Scope of Practice for Family Nurse Practitioners

The family nurse practitioner is a registered nurse who provides basic and specialty health care services. The FNP works closely to diagnose ailments as well as perform tests and prescribe medication in special cases.

State governments normally require nurse practitioners to be supervised by doctors. However, nurses are becoming more independent nowadays. In some states, the service provider remains as the solitary health care practitioner. In other words, the nurse is allowed to operate private practice independently.
While nurse practitioners cannot take the place of doctors, these providers have the know-how to provide affordable care for different patients. Nurses supply valuable services and serve as members of health care teams. State regulatory environments are evolving rapidly so nurse practitioners are becoming more empowered and acquiring additional complicated responsibilities. Moreover, FNPs can minister to patients with proper understanding of the importance of mutual and family-focused care.

Education and Accreditation

The potential FNP can earn a Bachelor of Science in Nursing or Registered Nursing degree. You have the choice of going back to the university college and obtain a master’s degree. The next position can be an Advanced Practice Nurse. The fundamental qualification for this position is a Master of Science in Nursing degree. After getting this degree, you need certification by the State Board of Nursing or accreditation from national organizations like the American Academy of Nurse Practitioners. The bachelor’s degree is a prerequisite for nurse practitioner programs. Look for a well-known and prestigious academic institution with clear-cut family practice curriculum. As a rule, colleges and universities require minimum undergraduate Grade Point Average as well as completion of advanced science courses. You will be awarded a Master of Science degree in nursing after finishing the nurse practitioner curriculum.

The national licensing examination is mandatory for nurses. Nurse practitioner programs make it obligatory for students enrolled in the course to acquire at least two years of experience. You also have to pass the Family Nurse Practitioner National Certification Examination administered by the American Nurses Credentialing Center. The examination includes subjects such as clinical management, evaluation of acute and chronic ailments, and current rules and policies. This facility holds review courses for examinations in local hospitals or via distance learning programs. You can always check out various education portals of public and private colleges/universities that offer the courses mentioned above.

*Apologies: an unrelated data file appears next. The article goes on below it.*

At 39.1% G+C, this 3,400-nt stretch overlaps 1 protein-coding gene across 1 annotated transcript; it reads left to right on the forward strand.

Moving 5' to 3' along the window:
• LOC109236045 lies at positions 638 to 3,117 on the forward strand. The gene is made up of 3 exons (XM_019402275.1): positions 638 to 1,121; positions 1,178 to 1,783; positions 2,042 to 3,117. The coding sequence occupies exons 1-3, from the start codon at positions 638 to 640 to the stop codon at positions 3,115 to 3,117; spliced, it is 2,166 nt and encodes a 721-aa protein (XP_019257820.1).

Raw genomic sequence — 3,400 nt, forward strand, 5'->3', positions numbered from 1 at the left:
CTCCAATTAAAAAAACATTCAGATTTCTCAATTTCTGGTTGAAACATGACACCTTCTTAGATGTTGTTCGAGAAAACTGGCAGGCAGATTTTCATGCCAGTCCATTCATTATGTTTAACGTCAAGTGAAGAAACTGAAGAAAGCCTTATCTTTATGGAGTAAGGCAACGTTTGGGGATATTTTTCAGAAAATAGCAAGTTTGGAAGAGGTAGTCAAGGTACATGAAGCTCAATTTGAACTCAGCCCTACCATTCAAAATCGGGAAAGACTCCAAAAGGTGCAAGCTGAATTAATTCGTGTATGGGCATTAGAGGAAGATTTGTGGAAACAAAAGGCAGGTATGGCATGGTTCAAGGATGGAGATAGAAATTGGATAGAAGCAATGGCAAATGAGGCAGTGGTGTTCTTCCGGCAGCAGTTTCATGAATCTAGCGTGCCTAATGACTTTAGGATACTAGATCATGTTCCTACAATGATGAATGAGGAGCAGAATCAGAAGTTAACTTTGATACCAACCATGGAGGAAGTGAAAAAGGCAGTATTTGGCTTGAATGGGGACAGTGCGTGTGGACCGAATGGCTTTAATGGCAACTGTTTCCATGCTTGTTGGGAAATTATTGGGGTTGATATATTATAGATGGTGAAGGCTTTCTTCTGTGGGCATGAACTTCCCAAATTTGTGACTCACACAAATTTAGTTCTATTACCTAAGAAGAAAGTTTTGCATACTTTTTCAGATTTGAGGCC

Programs for Potential FNPs

Aside from the core curriculum, nursing students are given the prerogative to pursue other fields like education or health policies.
Students who wish to take up this particular syllabus are obliged to enroll in the following subjects:

  • Fundamental Health Care Concepts and Practices
  • Family Nursing Theory and Intervention
  • Approach to Research and Analysis
  • Acute and Chronic Illness Management’
  • Leadership Roles and Preparation
  • Socio-Cultural Issues

Nurses can also attend seminars or modules that deal with application of knowledge, critical thinking and effective decision-making. Clinical practices provide practical experience within the scope of community and primary care environment. Students seeking the Master of Science degree with Nurse Practitioner preparations are required to comply with all admission criteria. Students aspiring for the post-masters certification should finish the MSN program in any accredited institution.

Be sure to understand the course work for the master’s program and advanced practice status if these are relevant. Eventual student recipients of post-master’s certificates should get in touch with the Nursing College before application for review of transcript and determine the most appropriate semester for admission.

Functions of Family Nurse Practitioners

The Family Nurse Practitioner is expected to perform the different tasks:

  • Pre-pregnancy and pre-natal care
  • Well woman, well baby and sickness care
  • Periodic care for serious sicknesses along with minor critical injuries which cover all ages
  • Management of recurring disorders like asthma, diabetes, hypertension, and heart diseases
  • Monitoring and management of principal care conditions together with specialists for possible unpredictable conditions which include heart-related diseases and neuromuscular issues.
  • Case management for permanent illnesses like memory problems.

The family nurse practitioner will only be authorized to perform all these responsibilities provided the candidate obtains the proper master’s degree and accreditation. The FNP can be likened to the family doctor. However, this medical practitioner adopts the concept of health care rather than the medical model. The nursing element encompasses patient education and preventive treatment. Certain states allow nurse practitioners to prescribe drugs to patients selectively. Yet, this specific function should be carried out under the direction of physicians. Only graduates of the Doctor of Nurse Practice program can perform this duty without the doctor’s supervision.